Key issues:

  • On 21 July 2019, the State Government released for consultation a draft “Model code for neighbourhood design” together with an overview document titled “Creating healthy and active communities”.
  • The draft Model Code encourages connected and active neighbourhoods through street linkages, footpaths with shade trees and better access to parks and public open spaces by proposing mandatory planning scheme provisions.
  • The State has flagged that parts of the draft Model Code could become mandatory. Depending on the nature of submissions received, it is possible that the new Model Code standards could be in effect before the end of 2019.

On 21 July 2019, the State Government released for consultation a draft “Model code for neighbourhood design” together with an overview document titled “Creating healthy and active communities”.

The draft Model Code encourages connected and active neighbourhoods through street linkages, footpaths with shade trees and better access to parks and public open space by proposing mandatory planning scheme provisions relating to street layouts, cul-de-sacs and footpaths.

The draft Model Code includes a Purpose, Overall Outcomes and a number of Performance Outcomes and Acceptable Outcomes. Major elements of the proposed new Model Code include:

  • Walkable neighbourhoods to be structured on tree-lined grid-like street networks with a limited number of cul-de-sacs permitted;
  • Street blocks being limited to 200 metres with any block greater than 130 metres to incorporate a mid-block pedestrian link;
  • Parks located within 400 metres from the residents they serve;
  • Minimum 1.5 metre wide footpaths on one side of every street;
  • Street trees to be provided in association with footpaths; and
  • No more than 20% of new allotments to be in cul-de-sacs, with any that exist having to be connected with pathways for bikes and pedestrians.

There are also performance and acceptable outcomes relating to shape of lots, lot frontages (including reserve widths, driveway location, pavement widths, footpath and kerb types), proximity to public transport, on-street car parking and services.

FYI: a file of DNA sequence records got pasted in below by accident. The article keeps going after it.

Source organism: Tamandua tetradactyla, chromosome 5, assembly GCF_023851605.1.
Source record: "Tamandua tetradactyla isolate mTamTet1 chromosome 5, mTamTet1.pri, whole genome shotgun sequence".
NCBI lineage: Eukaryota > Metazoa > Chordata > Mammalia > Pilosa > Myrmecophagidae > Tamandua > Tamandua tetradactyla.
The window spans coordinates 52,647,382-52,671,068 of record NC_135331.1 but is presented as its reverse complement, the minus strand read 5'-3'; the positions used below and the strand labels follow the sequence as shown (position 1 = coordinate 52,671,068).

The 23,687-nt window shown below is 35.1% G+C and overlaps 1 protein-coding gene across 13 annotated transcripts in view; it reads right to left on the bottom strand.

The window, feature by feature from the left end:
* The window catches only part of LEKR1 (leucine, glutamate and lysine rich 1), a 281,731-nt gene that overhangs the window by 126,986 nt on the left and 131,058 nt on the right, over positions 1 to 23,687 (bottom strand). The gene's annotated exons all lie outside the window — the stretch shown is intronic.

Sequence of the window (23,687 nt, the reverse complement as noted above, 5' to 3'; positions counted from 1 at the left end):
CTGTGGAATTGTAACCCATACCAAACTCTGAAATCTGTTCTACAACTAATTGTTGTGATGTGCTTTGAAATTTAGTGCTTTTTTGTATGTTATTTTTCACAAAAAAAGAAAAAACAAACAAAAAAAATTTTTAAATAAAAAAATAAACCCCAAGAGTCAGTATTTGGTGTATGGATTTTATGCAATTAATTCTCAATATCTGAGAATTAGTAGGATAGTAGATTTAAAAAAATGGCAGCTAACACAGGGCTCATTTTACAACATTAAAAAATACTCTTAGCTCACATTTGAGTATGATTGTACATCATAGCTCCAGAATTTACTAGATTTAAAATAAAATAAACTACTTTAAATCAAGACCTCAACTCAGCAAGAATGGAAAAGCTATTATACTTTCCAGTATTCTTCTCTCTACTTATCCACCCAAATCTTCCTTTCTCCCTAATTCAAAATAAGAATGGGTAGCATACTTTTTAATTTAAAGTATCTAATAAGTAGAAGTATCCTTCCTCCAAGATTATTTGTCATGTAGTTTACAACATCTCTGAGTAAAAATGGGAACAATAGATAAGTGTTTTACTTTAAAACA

The State has flagged that parts of the draft Model Code could become mandatory.

One tension that is immediately apparent in the provisions is the desire for a grid pattern street design (to encourage ease of movement and walkability) on the one hand but a performance outcome seeking to ensure that local streets do not operate as through traffic routes for externally generated traffic on the other.

Early commentators have cautioned that cul-de-sacs do not necessarily equate with poor design, noting that there are safety and community reasons why some Queenslanders prefer to live in a cul-de-sac such as the ability to participate in active and healthy activities like playing street cricket or bike riding.

Submissions on the draft Code (including comments on what elements of the code ought to be mandatory) can be made until 1 September 2019. To find out more information, to complete a short survey or to lodge a submission regarding the State Government’s proposal, please go to the State’s Have Your Say page.

Depending on the nature of submissions received, it is possible that the new Model Code standards could be in effect before the end of 2019.